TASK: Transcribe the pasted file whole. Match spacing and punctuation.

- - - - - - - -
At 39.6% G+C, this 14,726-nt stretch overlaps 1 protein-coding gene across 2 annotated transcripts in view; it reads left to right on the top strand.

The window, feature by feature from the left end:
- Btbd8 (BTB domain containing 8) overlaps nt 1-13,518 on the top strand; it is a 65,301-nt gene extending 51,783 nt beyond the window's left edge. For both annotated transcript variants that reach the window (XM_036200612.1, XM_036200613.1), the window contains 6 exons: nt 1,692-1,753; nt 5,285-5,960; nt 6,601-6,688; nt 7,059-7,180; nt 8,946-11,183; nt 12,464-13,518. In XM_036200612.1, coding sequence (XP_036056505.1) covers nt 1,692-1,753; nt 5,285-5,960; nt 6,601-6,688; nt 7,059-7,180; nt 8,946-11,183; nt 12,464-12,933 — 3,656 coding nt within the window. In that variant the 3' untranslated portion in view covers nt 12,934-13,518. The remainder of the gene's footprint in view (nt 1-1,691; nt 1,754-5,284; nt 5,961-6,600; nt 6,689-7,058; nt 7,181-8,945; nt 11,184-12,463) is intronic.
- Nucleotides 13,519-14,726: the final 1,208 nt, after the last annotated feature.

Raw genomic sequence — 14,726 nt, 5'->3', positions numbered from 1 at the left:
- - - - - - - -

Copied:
At 39.6% G+C, this 14,726-nt stretch overlaps 1 protein-coding gene across 2 annotated transcripts in view; it reads left to right on the top strand.

The window, feature by feature from the left end:
- Btbd8 (BTB domain containing 8) overlaps nt 1-13,518 on the top strand; it is a 65,301-nt gene extending 51,783 nt beyond the window's left edge. For both annotated transcript variants that reach the window (XM_036200612.1, XM_036200613.1), the window contains 6 exons: nt 1,692-1,753; nt 5,285-5,960; nt 6,601-6,688; nt 7,059-7,180; nt 8,946-11,183; nt 12,464-13,518. In XM_036200612.1, coding sequence (XP_036056505.1) covers nt 1,692-1,753; nt 5,285-5,960; nt 6,601-6,688; nt 7,059-7,180; nt 8,946-11,183; nt 12,464-12,933 — 3,656 coding nt within the window. In that variant the 3' untranslated portion in view covers nt 12,934-13,518. The remainder of the gene's footprint in view (nt 1-1,691; nt 1,754-5,284; nt 5,961-6,600; nt 6,689-7,058; nt 7,181-8,945; nt 11,184-12,463) is intronic.
- Nucleotides 13,519-14,726: the final 1,208 nt, after the last annotated feature.

Raw genomic sequence — 14,726 nt, 5'->3', positions numbered from 1 at the left: